Ch 32 Maxwell's Equations

Ch 32 Maxwell's Equations - Maxwells Equations give us the...

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Unformatted text preview: Maxwells Equations give us the fundamental basis for studying electromagnetic waves. Through is four equations (not really his equations) we will discover that electromagnetic waves are made up of E and B fields that are sinusoidal functions of time and position. These waves will have a definite frequency and wavelength. Unlike waves on a string or water waves, electromagnetic waves do not require any medium I. Gauss' law for electricity II. Gauss' law for magnetism III. Faraday's law of induction IV. Ampere's law Let us recall Maxwells equations Maxwells equations apply to both electric and magnetic fields in a vacuum. If a material is present then the permittivity and permeability of free space are replaced by the permittivity and permeability . If these constants change from point to point they must be transferred to the left hand side of Maxwells equations so they can be integrated. According to Maxwells equations, a point charge at rest produces a static E field but no B fields. Maxwells equations can be used to show that in order for a point charge to produce electromagnetic waves, the charge must accelerate. In fact its a general result of Maxwells equations that every accelerated charge radiates electromagnetic energy. In 1887 electromagnetic waves with macroscopic wavelengths were first produced in the laboratory in by the German Physicist Heinrich Hertz. As a source of waves he used charges oscillating in L-C circuits. Hertz detected the resulting electromagnetic waves with other circuits tuned to the same frequency. Hertz produced electromagnetic standing waves and measured the distance between adjacent nodes (one half wavelength) to determine the wavelength. Knowing the resonant frequency of his circuits, he then found the speed of the waves form the wavelength- frequency relationship v = f and established the speed was that of light . The SI unit of frequency is named in honor of Hertz. One hertz equals 1 cycle per second. The modern value of the speed of light, denoted by c, is: c = 2.99,792,458 m/s One meter is now defined to be the distance light travels in one second. Heinrich Rudolf Hertz (1857 1894) Only a small range of electromagnetic waves are visible to our eyes. Its wavelengths range from about 400 to 700 nm and frequencies from about 7.5 to 4.3 x 10-14 Hz. Electromagnetic Plane Waves and the Speed of Light The properties of electromagnetic waves can be deduced from Maxwells equations. One approach is to solve the second order differential equation obtained from Maxwells third and fourth equations. But to fully solve such a second order differential equation is beyond the scope of this course. To get around this problem, for teaching purposes we let the E and B fields, that make up the electromagnetic wave, be reduced to a more simple form, yet consistent with Maxwells 4- equations ....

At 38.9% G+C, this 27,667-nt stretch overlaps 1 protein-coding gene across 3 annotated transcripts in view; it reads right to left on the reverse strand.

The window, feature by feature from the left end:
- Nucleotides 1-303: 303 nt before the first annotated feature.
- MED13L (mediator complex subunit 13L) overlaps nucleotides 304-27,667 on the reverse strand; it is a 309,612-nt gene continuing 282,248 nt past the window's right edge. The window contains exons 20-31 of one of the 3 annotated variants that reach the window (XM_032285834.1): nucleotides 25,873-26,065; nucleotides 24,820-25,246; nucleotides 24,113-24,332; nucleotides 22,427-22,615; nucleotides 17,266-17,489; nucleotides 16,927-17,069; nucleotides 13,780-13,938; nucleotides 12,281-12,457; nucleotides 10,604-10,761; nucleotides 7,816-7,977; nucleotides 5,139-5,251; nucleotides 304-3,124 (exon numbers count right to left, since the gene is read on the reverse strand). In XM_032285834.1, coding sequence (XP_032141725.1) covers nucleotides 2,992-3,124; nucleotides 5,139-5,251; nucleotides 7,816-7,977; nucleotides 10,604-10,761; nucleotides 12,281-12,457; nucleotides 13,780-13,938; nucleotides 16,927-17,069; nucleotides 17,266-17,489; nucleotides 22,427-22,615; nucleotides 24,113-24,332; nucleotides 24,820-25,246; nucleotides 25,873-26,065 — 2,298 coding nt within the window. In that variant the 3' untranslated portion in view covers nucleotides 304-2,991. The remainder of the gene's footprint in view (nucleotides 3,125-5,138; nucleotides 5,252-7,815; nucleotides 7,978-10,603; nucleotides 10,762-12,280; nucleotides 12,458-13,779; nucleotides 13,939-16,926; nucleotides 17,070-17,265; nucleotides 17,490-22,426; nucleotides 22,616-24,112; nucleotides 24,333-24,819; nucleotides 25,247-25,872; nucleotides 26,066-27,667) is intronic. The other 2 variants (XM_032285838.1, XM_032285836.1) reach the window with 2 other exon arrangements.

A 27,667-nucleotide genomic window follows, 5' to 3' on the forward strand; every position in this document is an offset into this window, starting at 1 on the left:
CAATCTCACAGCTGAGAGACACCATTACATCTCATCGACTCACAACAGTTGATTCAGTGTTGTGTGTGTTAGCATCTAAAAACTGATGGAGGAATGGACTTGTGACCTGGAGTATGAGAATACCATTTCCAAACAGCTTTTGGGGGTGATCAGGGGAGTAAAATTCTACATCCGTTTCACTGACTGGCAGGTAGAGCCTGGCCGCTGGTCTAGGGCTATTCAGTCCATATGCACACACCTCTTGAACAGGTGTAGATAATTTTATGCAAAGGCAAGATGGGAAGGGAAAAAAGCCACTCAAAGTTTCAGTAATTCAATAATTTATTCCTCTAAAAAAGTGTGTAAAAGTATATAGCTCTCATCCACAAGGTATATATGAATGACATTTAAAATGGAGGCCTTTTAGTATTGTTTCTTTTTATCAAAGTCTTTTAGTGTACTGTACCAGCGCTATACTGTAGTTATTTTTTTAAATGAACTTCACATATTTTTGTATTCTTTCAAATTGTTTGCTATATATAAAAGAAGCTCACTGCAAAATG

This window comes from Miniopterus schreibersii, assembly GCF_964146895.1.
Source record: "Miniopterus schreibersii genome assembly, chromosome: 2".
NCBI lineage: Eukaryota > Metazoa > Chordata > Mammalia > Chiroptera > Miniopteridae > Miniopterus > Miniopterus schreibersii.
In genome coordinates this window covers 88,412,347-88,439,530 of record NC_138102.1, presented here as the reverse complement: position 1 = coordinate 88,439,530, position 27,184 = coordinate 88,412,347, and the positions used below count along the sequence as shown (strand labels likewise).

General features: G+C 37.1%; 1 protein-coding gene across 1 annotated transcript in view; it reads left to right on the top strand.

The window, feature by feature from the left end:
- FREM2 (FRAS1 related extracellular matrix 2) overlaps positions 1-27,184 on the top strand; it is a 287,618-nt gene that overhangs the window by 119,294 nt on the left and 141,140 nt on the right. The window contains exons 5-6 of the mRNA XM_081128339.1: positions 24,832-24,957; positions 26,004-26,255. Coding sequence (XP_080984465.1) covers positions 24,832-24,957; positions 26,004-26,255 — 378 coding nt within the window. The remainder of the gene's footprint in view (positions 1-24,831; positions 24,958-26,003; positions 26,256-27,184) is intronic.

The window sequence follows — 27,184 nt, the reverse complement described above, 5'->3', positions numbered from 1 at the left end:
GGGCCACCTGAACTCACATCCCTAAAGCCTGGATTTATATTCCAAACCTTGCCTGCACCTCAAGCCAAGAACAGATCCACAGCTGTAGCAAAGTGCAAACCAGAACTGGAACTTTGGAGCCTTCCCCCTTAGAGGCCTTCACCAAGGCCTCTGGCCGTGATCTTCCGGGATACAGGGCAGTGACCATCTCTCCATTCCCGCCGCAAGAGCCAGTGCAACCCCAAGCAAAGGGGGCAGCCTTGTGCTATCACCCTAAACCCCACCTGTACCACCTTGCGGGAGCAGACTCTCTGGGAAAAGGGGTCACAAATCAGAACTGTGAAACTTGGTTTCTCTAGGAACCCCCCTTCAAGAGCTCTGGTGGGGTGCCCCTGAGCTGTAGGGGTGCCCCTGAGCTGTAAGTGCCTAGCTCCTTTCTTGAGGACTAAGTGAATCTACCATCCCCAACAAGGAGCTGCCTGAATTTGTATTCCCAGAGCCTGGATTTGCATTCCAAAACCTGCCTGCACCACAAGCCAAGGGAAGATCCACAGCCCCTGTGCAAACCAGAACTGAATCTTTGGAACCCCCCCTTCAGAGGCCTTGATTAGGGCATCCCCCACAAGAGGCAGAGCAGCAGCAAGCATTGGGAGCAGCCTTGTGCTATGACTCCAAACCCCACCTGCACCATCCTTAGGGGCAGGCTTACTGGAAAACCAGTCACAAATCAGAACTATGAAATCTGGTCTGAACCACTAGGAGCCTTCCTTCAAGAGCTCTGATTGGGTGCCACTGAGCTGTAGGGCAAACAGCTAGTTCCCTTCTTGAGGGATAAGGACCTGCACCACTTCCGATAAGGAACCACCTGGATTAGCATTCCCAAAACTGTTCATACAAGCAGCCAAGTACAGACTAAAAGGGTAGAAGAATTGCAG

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This note was uploaded on 10/05/2011 for the course PHYS 4B taught by Professor W.christensen during the Summer '09 term at Irvine Valley College.

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Ch 32 Maxwell's Equations - Maxwells Equations give us the...

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